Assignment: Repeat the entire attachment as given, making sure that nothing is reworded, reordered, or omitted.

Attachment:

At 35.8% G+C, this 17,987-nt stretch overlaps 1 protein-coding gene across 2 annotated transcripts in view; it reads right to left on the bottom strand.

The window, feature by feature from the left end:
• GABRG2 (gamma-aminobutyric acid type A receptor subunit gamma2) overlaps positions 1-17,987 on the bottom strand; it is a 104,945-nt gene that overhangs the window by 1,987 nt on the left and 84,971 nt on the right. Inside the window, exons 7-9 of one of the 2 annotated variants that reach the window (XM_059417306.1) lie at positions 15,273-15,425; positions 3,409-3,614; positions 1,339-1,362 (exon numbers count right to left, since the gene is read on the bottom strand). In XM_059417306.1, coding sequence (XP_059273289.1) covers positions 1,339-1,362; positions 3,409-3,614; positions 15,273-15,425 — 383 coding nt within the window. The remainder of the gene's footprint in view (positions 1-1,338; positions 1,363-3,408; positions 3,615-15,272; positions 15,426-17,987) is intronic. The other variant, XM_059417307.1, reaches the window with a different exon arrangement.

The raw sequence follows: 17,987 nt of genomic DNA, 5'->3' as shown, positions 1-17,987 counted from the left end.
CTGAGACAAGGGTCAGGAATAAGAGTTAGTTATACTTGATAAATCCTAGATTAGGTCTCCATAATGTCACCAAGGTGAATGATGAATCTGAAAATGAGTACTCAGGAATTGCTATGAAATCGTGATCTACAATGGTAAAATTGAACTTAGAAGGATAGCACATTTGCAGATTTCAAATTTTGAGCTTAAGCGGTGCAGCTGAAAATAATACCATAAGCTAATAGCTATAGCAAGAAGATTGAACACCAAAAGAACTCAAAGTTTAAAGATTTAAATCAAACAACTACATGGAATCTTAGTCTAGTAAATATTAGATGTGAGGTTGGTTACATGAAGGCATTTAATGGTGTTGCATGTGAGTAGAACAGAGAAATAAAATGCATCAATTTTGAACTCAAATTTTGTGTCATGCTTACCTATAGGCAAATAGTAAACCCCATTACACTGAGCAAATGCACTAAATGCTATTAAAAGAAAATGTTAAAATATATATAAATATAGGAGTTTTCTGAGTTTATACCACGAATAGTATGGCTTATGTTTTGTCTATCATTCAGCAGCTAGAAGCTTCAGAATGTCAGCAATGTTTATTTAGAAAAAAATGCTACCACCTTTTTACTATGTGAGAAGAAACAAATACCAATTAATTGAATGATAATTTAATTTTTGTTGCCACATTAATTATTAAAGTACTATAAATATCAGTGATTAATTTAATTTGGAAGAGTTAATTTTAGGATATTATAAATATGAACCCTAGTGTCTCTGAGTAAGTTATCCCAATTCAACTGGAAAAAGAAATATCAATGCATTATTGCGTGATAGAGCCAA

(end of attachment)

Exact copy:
At 35.8% G+C, this 17,987-nt stretch overlaps 1 protein-coding gene across 2 annotated transcripts in view; it reads right to left on the bottom strand.

The window, feature by feature from the left end:
• GABRG2 (gamma-aminobutyric acid type A receptor subunit gamma2) overlaps positions 1-17,987 on the bottom strand; it is a 104,945-nt gene that overhangs the window by 1,987 nt on the left and 84,971 nt on the right. Inside the window, exons 7-9 of one of the 2 annotated variants that reach the window (XM_059417306.1) lie at positions 15,273-15,425; positions 3,409-3,614; positions 1,339-1,362 (exon numbers count right to left, since the gene is read on the bottom strand). In XM_059417306.1, coding sequence (XP_059273289.1) covers positions 1,339-1,362; positions 3,409-3,614; positions 15,273-15,425 — 383 coding nt within the window. The remainder of the gene's footprint in view (positions 1-1,338; positions 1,363-3,408; positions 3,615-15,272; positions 15,426-17,987) is intronic. The other variant, XM_059417307.1, reaches the window with a different exon arrangement.

The raw sequence follows: 17,987 nt of genomic DNA, 5'->3' as shown, positions 1-17,987 counted from the left end.
CTGAGACAAGGGTCAGGAATAAGAGTTAGTTATACTTGATAAATCCTAGATTAGGTCTCCATAATGTCACCAAGGTGAATGATGAATCTGAAAATGAGTACTCAGGAATTGCTATGAAATCGTGATCTACAATGGTAAAATTGAACTTAGAAGGATAGCACATTTGCAGATTTCAAATTTTGAGCTTAAGCGGTGCAGCTGAAAATAATACCATAAGCTAATAGCTATAGCAAGAAGATTGAACACCAAAAGAACTCAAAGTTTAAAGATTTAAATCAAACAACTACATGGAATCTTAGTCTAGTAAATATTAGATGTGAGGTTGGTTACATGAAGGCATTTAATGGTGTTGCATGTGAGTAGAACAGAGAAATAAAATGCATCAATTTTGAACTCAAATTTTGTGTCATGCTTACCTATAGGCAAATAGTAAACCCCATTACACTGAGCAAATGCACTAAATGCTATTAAAAGAAAATGTTAAAATATATATAAATATAGGAGTTTTCTGAGTTTATACCACGAATAGTATGGCTTATGTTTTGTCTATCATTCAGCAGCTAGAAGCTTCAGAATGTCAGCAATGTTTATTTAGAAAAAAATGCTACCACCTTTTTACTATGTGAGAAGAAACAAATACCAATTAATTGAATGATAATTTAATTTTTGTTGCCACATTAATTATTAAAGTACTATAAATATCAGTGATTAATTTAATTTGGAAGAGTTAATTTTAGGATATTATAAATATGAACCCTAGTGTCTCTGAGTAAGTTATCCCAATTCAACTGGAAAAAGAAATATCAATGCATTATTGCGTGATAGAGCCAA